“They outdid themselves on that last one,” said an audience member at Schenectady County Community College on Tuesday night as the Empire Jazz Orchestra took an intermission after roaring through “Time Check,” a Don Menza arrangement. And that was only the half of it.
The EJO, resident jazz band at the college, was joined by saxophonist David “Fathead” Newman for the second part of a concert that showed off the many facets of big-band jazz.
Newman, longtime member of the Ray Charles Orchestra, was in fine form as he stood on front of the orchestra conducted by music director Bill Meckley. The first tune, a head-shaker by Newman called “Keep the Spirits Singing,” showed off his big, full tenor sax sound in front of some equally full ensemble work. Trombonist Gary Barrow tore off a nice solo himself.
Newman’s second piece, “Christo Redentor,” showed off his soulful alto sax over some rich ensemble work. Mark Foster’s vibes and Jack Fragomeni’s bluesy guitar chords added to the cushion of sound under Newman, who reached a climactic moment by climbing up to a barely audible, almost sighing note.
He broke out his flute for “Pharoah’s Gold,” a Middle Eastern-sounding piece that Newman again built to an intense conclusion. His flute took on a vocal quality at the beginning of “Cousin Esau,” another original that found drummer Bob Halek chopping away on his snare drum rim behind Newman. Other members of the band got to solo, with alto saxophonist Keith Pray digging in, Terry Gordon sailing over the ensemble with some biting trumpet and Brian Patneaude turning in a strong solo that had Newman nodding in admiration.
Hank Mobley’s “This I Dig of You” began with Newman, on tenor, and the rhythm section delivering an easy-moving boppish line before the brass section received a workout. It was the most “straight-ahead” sounding tune in the segment.
The concert began with Oliver Nelson’s “Daylie’s Double,” which featured an earthy tenor solo by Kevin Barcomb.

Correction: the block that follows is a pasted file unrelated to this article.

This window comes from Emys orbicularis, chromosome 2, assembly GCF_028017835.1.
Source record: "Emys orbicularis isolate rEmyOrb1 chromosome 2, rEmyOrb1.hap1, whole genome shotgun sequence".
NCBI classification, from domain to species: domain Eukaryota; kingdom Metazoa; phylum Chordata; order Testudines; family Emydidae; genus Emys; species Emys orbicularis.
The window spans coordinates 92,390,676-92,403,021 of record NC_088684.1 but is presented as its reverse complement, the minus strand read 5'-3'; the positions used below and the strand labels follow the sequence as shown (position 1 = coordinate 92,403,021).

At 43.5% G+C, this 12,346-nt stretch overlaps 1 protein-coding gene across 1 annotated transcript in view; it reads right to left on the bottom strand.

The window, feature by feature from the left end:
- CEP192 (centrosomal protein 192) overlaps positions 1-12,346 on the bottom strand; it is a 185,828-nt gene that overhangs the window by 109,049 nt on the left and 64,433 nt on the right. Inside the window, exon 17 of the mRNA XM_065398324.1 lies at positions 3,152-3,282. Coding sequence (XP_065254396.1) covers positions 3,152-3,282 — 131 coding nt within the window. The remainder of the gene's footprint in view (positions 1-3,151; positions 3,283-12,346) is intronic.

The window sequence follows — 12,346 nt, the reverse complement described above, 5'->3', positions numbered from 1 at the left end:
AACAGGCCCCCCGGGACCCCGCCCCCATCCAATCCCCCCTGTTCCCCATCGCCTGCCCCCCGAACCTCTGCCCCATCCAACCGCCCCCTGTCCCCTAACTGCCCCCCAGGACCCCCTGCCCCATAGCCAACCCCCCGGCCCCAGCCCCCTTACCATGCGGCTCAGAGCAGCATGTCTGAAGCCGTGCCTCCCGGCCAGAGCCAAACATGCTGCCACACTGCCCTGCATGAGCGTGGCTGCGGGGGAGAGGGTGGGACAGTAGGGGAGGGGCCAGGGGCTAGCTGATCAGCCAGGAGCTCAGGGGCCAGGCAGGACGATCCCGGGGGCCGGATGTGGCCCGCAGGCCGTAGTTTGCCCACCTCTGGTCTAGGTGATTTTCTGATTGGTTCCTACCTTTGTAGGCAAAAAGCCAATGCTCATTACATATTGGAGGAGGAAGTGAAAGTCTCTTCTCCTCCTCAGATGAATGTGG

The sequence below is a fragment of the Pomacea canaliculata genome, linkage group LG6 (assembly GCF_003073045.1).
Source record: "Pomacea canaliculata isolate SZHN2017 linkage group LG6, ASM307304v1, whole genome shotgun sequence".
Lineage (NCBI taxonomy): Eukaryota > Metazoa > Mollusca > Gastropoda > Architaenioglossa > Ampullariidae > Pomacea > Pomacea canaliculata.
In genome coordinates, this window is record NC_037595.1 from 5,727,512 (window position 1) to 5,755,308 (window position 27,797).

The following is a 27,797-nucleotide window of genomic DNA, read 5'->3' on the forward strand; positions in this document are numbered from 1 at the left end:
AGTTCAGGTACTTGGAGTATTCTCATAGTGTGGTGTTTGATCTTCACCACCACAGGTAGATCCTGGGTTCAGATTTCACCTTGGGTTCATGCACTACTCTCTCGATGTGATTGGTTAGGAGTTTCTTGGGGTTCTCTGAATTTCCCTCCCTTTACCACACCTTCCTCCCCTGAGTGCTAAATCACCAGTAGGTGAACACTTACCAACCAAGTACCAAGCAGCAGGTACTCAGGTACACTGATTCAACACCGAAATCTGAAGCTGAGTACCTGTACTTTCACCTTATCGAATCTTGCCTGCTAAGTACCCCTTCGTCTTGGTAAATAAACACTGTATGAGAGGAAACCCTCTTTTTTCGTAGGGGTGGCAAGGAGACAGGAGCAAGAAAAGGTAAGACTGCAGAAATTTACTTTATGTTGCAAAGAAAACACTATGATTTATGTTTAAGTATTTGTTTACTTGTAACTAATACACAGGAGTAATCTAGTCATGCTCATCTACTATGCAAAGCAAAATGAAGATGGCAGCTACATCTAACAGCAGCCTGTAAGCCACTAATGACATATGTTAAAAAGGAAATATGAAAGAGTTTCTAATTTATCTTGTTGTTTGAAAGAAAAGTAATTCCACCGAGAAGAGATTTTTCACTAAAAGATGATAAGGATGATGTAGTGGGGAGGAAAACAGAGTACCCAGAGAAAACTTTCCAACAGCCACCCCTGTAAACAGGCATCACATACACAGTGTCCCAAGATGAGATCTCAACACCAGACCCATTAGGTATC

Benny Carter’s “The Legend” represented the Count Basie band, which Meckley described as the epitome of swing. It opened subtly with the saxophone section behind some stinging muted trumpet by Steve Lambert and built to a sturdy ensemble shout booted along by Halek.
Vocalist Colleen Pratt sang a tricky Gordon Goodwin arrangement of “Too Close for Comfort” that found her taking some nice rhythmic chances with the melody and singing some of the ensemble figures with the band.
Her voice and the band blended well again on “The Summer Wind,” and she closed her segment with a Jim Corigliano arrangement of “Cheek to Cheek,” in which the saxes seemed to sing the “heaven” part of the lyric.
Henry Mancini’s “Dreamsville” was a feature for Peter Bellino on flugelhorn. Pianist Cliff Brucker set the mood and Bellino gave the melody a lovely ride over an untypical Latin rhythm.
As the jammed-packed house and the band applauded David Newman at the end, Meckley gave the crowd an encore in Newman’s “Hard Times,” a gospel number that featured his soulful alto sax over some organ-like band chords and more ringing, bluesy guitar from Fragomeni.
The EJO’s fall concert is scheduled for Oct. 21 and is titled “Swing, Swing” Swing.” So what else is new?
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